(ii) Prior art photoresist thicknesses decrease with increasing implant dose which limits the total allowable dose. In addition, the higher the implant energy, the faster the resists erodes.

(iii) Prior art resists may explode and peel up from the wafer during the implantation process unless highly specialized UV hardened photoresists are employed. This makes high-energy implants that are greater than about 1E15, 1 MeV unfeasible.

In view of the above-mentioned drawbacks in forming deep subcollector regions utilizing prior art processes, there is a continued need for developing a new and improved method of forming deep subcollector regions which overcome the prior art problems.

SUMMARY OF THE INVENTION

One object of the present invention is to provide a cost efficient method for forming deep subcollector regions which avoids the use of extended oxidation times and the need for growing an epitaxial layer after implantation.

A further object of the present invention is to provide a method of forming deep subcollector regions which does not require the use of a conventional thick resist during the implantation process, yet still provides a cost advantage over conventional diffused subcollectors.

A yet further object of the present invention is to provide a method of forming deep subcollector regions using a higher energy/higher dose implant than heretofore possible with prior art processes.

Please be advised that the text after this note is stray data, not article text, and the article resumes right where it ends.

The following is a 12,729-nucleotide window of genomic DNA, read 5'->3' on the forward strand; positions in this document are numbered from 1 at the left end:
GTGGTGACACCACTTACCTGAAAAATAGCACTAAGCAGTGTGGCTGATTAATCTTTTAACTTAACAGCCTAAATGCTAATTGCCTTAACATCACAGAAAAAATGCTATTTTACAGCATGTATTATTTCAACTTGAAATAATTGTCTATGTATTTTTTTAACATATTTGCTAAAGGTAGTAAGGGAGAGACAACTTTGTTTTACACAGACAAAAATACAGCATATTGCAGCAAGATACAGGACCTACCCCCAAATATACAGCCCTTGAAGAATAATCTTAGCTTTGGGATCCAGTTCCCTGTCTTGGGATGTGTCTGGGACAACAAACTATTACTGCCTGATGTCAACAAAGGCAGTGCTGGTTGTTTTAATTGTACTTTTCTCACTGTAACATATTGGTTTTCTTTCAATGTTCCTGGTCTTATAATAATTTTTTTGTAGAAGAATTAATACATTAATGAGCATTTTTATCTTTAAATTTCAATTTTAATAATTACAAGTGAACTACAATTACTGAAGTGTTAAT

An even further object of the present invention is to provide a method of forming deep subcollector regions wherein the subcollector to subcollector ground rule to contain the implant is not significantly increased and hence dense transistor packing is preserved.

These and other objects and advantages are achieved in the present invention by utilizing a method wherein a hard dielectric mask is employed during a high-energy/high-dose implantation step. Specifically, the method of the present invention comprises the steps of:

(a) lithographically forming a first patterned layer comprising a thick dielectric material on a surface of a material stack formed on a semiconductor substrate, said first patterned layer including at least one opening therein and said semiconductor substrate having at least an alignment area;

(b) performing a high-energy/high-dose implant through said at least one opening and said material stack so as to form at least one deep subcollector region in said semiconductor substrate;

(c) lithographically forming a second patterned layer (photoresist or dielectric) predominately outside the first patterned layer in said alignment area; and

(d) etching through said material stack in said alignment area to form alignment marks in the underlying semiconductor substrate using said first patterned layer as an alignment mark mask.